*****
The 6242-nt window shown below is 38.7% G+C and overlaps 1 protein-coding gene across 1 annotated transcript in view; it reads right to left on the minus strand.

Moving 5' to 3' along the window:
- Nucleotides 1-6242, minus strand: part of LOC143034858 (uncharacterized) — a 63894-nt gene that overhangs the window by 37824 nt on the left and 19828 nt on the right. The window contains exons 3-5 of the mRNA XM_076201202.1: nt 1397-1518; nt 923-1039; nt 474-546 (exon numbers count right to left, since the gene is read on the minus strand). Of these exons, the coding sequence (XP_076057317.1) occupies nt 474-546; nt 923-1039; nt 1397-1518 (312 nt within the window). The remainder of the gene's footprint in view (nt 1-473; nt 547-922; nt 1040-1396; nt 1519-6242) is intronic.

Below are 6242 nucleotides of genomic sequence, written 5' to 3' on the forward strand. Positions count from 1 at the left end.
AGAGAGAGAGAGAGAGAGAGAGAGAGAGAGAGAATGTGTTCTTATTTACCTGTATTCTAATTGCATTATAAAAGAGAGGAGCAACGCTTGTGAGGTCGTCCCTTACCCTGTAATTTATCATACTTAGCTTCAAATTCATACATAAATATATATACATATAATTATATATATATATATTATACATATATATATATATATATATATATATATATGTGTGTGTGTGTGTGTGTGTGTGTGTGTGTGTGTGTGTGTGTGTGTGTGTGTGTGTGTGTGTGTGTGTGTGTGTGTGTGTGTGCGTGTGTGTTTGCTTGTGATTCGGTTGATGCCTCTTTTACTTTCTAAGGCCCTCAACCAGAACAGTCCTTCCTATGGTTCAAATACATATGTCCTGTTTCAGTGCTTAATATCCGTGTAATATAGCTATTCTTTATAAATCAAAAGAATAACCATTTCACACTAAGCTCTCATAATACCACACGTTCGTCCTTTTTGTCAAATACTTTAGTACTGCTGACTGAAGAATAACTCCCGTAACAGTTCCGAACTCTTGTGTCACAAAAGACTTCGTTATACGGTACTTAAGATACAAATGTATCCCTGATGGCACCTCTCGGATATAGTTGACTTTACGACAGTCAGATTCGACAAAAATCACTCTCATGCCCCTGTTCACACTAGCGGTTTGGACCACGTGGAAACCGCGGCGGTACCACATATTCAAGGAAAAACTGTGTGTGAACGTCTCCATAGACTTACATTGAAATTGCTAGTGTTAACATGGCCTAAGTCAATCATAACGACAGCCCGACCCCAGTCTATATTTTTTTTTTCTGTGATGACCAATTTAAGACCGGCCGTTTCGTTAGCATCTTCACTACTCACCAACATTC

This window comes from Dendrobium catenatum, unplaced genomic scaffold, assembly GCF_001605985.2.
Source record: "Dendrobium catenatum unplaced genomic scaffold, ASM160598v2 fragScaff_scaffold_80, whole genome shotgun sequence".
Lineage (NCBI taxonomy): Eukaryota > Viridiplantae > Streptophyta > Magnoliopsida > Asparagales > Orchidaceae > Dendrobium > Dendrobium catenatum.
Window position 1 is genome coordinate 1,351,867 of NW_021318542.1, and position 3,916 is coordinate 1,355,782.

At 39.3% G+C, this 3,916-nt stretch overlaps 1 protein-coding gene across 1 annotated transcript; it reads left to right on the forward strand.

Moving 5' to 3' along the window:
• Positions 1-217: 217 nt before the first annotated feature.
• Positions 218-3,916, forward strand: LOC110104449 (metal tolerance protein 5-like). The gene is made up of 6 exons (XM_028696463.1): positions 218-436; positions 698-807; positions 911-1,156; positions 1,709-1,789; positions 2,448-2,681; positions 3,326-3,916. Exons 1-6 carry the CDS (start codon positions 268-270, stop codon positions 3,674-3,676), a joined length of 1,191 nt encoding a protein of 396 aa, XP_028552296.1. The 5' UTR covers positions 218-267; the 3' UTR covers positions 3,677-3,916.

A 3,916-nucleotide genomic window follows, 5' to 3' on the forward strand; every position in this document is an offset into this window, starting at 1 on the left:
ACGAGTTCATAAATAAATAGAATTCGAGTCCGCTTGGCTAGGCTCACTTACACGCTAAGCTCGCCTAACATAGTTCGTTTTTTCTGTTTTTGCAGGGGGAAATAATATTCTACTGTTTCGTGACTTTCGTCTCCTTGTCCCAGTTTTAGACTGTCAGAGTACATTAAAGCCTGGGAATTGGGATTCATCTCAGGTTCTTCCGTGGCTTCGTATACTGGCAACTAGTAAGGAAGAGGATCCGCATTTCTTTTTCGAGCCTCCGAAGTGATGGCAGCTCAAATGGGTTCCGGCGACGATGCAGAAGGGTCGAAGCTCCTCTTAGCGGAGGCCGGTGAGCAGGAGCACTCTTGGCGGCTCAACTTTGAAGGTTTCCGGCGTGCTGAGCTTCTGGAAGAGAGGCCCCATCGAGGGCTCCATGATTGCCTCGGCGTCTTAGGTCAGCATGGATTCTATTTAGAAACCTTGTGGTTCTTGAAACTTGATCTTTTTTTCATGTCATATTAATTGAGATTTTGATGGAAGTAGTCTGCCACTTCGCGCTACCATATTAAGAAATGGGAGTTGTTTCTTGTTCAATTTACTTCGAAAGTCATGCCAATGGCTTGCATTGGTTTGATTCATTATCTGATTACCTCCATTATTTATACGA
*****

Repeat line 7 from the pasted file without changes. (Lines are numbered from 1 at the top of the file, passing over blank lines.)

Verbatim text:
Source record: "Dendrobium catenatum unplaced genomic scaffold, ASM160598v2 fragScaff_scaffold_80, whole genome shotgun sequence".